Rebecca Evans, Minister for Social Services and Public Health
Today, I am launching our consultation on the workforce elements within phase 2 of implementation of the Regulation and Inspection of Social Care (Wales) Act 2016. This consultation, which will run for eight weeks, builds on last year’s consultation on our proposed response to the issues facing domiciliary care in Wales. It sets out how we will use the statutory framework we are putting in place under the 2016 Act to support the sector in addressing pressing issues around recruitment and retention and working practices, and so uphold the rights of Welsh citizens to dignified, safe and appropriate care and support.
When we consulted on our policy proposals last year, we received clear messages about the need to support the recruitment and retention of workers and to preserve the continuity and quality of care. The adverse effects that can result from support being provided via zero hours arrangements and the need to promote processes and practices which preserve the amount of time actually spent delivering care and support both came through strongly in the responses we received.
This consultation therefore tests a draft regulation that requires providers of domiciliary support services to distinguish clearly between travel time and care time when arranging those services. This is intended to promote greater transparency and to inform action to ensure that care time is not unduly eroded, and the quality of care affected, by travel between visits.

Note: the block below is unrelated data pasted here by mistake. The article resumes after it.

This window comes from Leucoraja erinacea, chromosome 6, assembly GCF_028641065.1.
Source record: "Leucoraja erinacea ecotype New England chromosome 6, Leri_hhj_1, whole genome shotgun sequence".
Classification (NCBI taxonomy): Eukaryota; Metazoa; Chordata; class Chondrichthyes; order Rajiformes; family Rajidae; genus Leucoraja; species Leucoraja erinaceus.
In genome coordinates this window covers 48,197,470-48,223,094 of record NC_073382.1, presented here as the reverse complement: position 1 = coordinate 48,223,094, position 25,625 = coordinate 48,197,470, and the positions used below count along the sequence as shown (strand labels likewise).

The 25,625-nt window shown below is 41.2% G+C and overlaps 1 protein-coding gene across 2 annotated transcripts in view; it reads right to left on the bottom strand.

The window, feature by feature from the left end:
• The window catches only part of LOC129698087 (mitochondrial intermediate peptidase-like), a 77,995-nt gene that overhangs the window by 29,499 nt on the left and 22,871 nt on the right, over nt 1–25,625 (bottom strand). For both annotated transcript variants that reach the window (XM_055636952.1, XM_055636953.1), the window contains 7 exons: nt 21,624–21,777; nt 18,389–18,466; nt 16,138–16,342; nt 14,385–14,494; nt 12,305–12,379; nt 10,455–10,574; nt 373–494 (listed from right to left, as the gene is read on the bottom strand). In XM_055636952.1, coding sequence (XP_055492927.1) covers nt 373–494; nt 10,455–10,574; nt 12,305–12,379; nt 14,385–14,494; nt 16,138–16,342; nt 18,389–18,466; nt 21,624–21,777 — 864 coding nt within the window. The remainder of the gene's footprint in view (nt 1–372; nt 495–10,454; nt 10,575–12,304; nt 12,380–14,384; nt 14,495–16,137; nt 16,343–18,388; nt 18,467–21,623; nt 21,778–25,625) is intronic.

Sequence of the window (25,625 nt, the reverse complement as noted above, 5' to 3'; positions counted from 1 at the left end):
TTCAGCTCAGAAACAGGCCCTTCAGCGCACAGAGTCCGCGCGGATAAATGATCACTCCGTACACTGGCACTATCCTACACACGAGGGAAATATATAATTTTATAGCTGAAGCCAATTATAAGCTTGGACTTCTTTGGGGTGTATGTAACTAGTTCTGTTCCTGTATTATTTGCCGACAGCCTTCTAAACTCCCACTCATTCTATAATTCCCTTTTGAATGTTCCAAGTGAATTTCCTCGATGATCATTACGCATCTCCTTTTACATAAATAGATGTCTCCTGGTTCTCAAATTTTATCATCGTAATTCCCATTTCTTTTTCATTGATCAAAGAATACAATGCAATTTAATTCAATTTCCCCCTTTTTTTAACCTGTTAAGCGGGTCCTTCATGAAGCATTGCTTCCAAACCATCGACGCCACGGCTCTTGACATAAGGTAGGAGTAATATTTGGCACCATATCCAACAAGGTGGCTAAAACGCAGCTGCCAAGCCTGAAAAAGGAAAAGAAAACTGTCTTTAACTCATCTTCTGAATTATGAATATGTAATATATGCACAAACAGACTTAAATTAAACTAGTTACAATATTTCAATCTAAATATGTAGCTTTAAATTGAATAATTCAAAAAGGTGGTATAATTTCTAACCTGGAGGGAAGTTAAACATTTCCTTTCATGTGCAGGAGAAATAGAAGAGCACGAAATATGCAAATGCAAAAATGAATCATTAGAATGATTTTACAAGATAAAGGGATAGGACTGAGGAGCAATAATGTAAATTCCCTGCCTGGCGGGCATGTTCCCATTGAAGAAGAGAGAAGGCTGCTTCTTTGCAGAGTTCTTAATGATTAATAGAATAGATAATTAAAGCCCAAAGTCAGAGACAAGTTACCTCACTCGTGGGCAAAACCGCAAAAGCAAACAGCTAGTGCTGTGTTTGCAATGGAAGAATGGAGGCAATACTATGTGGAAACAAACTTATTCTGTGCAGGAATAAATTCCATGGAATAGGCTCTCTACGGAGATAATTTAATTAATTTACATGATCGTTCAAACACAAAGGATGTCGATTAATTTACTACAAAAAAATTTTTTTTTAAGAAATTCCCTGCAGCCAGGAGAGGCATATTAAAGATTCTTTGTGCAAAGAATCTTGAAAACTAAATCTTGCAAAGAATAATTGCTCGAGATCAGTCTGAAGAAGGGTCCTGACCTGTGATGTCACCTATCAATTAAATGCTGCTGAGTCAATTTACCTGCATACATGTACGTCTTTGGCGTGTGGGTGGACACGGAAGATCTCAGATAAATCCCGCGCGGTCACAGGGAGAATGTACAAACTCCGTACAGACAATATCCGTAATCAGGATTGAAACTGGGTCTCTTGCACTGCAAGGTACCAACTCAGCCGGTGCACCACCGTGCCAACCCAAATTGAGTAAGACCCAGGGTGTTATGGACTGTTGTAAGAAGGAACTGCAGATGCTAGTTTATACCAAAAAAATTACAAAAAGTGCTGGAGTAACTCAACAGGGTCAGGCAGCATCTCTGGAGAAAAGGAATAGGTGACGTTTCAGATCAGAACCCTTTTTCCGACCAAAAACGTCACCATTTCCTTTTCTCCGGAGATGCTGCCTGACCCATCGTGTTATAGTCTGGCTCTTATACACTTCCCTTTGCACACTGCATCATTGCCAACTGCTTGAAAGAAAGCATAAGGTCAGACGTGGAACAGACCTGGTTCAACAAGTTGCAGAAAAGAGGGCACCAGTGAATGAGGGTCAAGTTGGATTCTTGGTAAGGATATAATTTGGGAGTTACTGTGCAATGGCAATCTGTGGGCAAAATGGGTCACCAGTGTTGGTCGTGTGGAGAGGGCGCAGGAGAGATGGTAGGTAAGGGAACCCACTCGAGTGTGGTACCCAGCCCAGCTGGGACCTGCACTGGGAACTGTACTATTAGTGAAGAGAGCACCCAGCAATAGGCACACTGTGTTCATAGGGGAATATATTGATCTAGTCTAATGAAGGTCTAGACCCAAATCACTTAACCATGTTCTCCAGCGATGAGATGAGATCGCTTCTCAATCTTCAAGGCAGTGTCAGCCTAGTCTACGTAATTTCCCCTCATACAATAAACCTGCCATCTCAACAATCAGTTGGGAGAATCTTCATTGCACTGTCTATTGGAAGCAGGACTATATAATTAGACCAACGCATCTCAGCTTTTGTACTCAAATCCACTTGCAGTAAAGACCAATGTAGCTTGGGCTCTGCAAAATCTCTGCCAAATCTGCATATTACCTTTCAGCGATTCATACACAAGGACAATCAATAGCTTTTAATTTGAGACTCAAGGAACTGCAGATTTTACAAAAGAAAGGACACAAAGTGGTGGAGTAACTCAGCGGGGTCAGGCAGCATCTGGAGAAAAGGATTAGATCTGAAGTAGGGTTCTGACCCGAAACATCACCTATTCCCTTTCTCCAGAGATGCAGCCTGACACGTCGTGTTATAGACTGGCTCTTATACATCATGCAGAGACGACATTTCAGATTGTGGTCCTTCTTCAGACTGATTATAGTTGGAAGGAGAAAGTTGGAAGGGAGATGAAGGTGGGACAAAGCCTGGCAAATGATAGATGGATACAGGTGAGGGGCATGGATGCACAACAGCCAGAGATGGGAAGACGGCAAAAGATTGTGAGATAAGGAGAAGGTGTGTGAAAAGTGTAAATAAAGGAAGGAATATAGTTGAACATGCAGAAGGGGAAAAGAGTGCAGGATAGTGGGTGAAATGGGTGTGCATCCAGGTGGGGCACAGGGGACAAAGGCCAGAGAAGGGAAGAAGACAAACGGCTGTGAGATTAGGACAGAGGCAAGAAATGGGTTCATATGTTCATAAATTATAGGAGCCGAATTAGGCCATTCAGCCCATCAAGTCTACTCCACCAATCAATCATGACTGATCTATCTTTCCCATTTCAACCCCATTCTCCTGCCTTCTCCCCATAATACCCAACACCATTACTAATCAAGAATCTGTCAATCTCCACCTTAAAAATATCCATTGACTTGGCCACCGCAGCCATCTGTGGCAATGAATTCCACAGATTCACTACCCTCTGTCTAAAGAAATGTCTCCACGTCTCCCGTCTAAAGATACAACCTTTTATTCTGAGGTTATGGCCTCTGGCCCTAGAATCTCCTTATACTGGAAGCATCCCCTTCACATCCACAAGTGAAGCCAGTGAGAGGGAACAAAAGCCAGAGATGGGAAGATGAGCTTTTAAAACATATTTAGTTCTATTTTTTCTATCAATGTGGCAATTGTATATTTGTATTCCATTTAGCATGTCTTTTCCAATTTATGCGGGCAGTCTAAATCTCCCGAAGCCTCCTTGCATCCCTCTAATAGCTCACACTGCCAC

Research findings and our previous consultation responses also evidenced a link between the prevalence of zero hours contracts and a reduced quality of care, due to issues with continuity of care and support, and with communication between domiciliary care workers and those they support. As a Welsh Government we consider that the quality of care and support is paramount. I have therefore also taken this opportunity to put forward a draft regulation that seeks to influence the use of zero hours contracts within domiciliary support services, so as to safeguard the quality of care provided.
Both of these proposals link directly to the draft Regulated Services (Service Providers and Responsible Individuals) Regulations 2017 that were published for consultation on 2 May.
It would be my intention to use these Regulations as the legislative vehicle for the changes I am consulting on today. Collectively, the aim of the draft provisions is to improve the quality and continuity of care for those receiving domiciliary support.
Improving the profile and standing of domiciliary care work is a core aim of the Welsh Government and we have long made it clear that we regard the mandatory registration of workers in domiciliary support services as a necessary component of this. The extension of registration to new groups of the workforce needs to be appropriately timetabled to allow sufficient time for workers to familiarise themselves and comply with the registration requirements, and to add them to the register in a measured way. I am therefore also seeking views on proposals to open the Social Care Wales register of social care workers to those employed in regulated domiciliary support services (i.e. domiciliary care workers) from 2018, to support this managed transition.
Finally, as a Welsh Government we are clear that good social care management is critical to the quality of care and support received. However, we are also aware of the challenges of recruiting and retaining social care managers, including the difficulties experienced in obtaining the required qualifications and the extent of turnover in this part of the workforce. This is a problem which all stakeholders within social care need to work together to quantify and address. I am therefore using this consultation to seek views on how we may address current challenges in the recruitment and retention of social care managers, to help secure a sufficient supply of trained, capable social care managers which the future of social care in Wales requires.